A few of his proposal points included: "Medicare and Medicaid Savings of $480 Billion by 2023 and At Least an Additional $1 Trillion over the Subsequent Decade, Providing Better Care at Lower Costs:

Building on the Affordable Care Act, the President is proposing additional reforms to Medicare and Medicaid designed to strengthen these critical programs by reducing waste, increasing accountability, promoting efficiency, and improving the quality of care, without shifting the cost of care to our seniors or people with disabilities.

The framework will save $340 billion over ten years and $480 billion by 2023 (including the proposals already included in the President’s Budget). Over the subsequent decade, the President’s proposal will save well over $1 trillion by further bending the cost curve, doubling the savings from the Affordable Care Act.

The President’s framework offers a stark contrast with the House Republican plan that would increase seniors’ health costs by $6,400 annually starting in 2022, raise health insurance premiums for middle-class Americans and small businesses, cut Federal Medicaid spending by one-third by the end of the decade, and increase the number of uninsured by 50 million.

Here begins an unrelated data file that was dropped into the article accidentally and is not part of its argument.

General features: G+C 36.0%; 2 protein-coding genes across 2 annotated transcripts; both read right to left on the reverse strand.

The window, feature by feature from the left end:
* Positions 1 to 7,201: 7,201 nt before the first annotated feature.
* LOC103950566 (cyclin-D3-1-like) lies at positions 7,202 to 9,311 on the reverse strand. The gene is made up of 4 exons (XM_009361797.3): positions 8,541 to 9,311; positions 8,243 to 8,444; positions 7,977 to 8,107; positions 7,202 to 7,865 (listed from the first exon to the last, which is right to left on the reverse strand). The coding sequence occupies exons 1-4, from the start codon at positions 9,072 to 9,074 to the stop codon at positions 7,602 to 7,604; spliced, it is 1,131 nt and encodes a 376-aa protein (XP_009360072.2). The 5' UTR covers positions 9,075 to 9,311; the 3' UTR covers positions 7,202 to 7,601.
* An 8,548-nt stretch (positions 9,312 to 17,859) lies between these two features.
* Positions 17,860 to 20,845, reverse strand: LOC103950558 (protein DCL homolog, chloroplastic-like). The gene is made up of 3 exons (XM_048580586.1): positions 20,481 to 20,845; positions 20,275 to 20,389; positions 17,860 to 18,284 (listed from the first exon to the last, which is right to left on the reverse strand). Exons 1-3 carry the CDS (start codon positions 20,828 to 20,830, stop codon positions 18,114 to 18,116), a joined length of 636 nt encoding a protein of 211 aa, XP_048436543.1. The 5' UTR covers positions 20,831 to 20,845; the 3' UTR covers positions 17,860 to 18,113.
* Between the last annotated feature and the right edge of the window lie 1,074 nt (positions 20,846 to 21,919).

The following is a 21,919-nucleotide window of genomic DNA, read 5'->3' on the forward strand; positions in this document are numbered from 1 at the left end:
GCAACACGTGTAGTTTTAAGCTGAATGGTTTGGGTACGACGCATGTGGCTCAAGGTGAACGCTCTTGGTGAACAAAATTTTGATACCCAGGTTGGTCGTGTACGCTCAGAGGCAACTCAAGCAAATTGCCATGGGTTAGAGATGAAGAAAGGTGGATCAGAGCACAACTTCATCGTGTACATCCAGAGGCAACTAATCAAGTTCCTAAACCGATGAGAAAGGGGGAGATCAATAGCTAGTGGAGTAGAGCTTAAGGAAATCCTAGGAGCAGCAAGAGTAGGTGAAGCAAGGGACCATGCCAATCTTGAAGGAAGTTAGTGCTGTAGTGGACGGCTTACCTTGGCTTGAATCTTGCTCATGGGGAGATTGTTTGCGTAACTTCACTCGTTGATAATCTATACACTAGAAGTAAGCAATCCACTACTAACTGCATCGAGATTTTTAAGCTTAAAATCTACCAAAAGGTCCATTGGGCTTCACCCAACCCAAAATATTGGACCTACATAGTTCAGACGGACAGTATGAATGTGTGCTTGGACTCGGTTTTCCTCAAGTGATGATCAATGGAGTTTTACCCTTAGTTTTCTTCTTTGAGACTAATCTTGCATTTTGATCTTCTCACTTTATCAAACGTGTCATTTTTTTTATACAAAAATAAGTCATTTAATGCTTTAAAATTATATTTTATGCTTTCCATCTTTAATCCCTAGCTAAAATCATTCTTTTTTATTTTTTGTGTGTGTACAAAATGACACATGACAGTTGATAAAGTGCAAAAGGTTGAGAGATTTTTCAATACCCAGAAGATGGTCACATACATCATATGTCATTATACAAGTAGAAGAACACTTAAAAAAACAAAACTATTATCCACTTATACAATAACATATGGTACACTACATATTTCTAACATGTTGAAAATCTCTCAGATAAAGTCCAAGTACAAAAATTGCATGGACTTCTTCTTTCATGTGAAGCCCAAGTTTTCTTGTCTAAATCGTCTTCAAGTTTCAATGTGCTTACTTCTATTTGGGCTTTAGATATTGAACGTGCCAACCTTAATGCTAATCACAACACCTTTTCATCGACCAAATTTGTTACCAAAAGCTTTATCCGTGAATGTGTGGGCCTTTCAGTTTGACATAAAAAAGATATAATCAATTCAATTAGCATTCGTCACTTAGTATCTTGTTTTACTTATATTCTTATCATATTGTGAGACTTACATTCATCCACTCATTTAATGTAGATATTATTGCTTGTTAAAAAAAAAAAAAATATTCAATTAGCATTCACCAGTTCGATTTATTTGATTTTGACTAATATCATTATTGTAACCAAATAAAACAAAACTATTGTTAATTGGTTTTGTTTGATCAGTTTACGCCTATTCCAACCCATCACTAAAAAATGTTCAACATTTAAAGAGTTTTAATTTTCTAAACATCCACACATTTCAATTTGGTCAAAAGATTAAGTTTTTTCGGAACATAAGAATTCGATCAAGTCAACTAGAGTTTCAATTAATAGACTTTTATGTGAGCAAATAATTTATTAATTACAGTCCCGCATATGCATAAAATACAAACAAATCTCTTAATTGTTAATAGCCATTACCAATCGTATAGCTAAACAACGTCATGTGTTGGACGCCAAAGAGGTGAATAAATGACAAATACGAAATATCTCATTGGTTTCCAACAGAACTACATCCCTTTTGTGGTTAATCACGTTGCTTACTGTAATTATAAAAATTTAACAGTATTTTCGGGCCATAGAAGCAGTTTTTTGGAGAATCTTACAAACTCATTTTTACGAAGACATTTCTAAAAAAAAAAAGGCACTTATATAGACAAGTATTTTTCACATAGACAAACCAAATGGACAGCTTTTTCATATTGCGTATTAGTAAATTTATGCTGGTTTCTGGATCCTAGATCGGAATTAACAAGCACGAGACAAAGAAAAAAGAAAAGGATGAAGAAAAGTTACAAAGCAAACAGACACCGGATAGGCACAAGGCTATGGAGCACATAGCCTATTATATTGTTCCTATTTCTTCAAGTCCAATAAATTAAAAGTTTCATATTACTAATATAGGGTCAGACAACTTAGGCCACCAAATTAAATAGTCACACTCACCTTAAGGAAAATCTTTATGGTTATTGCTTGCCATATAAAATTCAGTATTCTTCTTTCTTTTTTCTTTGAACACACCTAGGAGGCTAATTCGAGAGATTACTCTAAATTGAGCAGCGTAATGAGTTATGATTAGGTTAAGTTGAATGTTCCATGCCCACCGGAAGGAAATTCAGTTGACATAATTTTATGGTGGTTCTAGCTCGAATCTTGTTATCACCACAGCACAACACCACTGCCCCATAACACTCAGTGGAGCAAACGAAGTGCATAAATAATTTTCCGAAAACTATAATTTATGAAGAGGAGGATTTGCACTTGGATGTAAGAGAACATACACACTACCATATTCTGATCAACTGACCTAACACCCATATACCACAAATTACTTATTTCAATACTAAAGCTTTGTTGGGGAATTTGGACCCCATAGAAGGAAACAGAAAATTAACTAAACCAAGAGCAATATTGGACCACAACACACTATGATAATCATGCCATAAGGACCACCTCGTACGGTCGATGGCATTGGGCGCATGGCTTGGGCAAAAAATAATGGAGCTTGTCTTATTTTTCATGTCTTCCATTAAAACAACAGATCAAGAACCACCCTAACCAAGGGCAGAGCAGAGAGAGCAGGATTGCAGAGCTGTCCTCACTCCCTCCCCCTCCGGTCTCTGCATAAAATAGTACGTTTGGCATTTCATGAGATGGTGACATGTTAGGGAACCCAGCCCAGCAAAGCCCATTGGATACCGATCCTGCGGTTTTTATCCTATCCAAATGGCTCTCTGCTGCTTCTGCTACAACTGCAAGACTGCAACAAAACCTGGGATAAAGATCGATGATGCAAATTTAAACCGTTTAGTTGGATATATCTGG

Yes, the Medicare and Medicaid plan calls for saving $480 billion by 2023 - just 12 years away - and another $1 trillion the following decade. If we just estimate that savings across roughly 5,000+ hospitals, it comes to $8M improvement per hospital over the next 12 years for a cumulative savings of $96M/hospital by 2023.

We can do it as a healthcare industry. It will not be easy, however, as we leverage the knowledge we have within and across health systems, we will continue to improve our quality and safety efforts, enhance our patient experiences and reduce costs. How are we mining for ideas formally and informally? Certainly, formal ways need to exist to measure, manage and advance efforts. How are you informally getting those ideas from people closest to our patients? I still enjoy the high students who shared their brainstorming sessions:' - I hate it when... - I wish I could... Then, they prioritize based on the goals of their project and the estimated resources needed. Sounds simple yet it is something we could do even better in healthcare - the mindset of continuously improving even with fewer resources as we have already seen these past 20 years.

So, should the future of healthcare concern us? Of course. Our industry is very challenging and I am very positive about the future because it is in our hands to make the necessary changes needed within the resources provided. So let's continue to work together and learn from each other so we identify even the little things that we could change that will make a big cumulative impact in years out. What's one change you and your organization could make starting next week that would add value to your patients and further the organization's mission?

Monday, April 11, 2011

The Miracle Floor - Teamwork at its Best

I just have to share...this note was sent to me last week by Stephanie Boresow,Unit Secretary on 5N - Rehab Unit: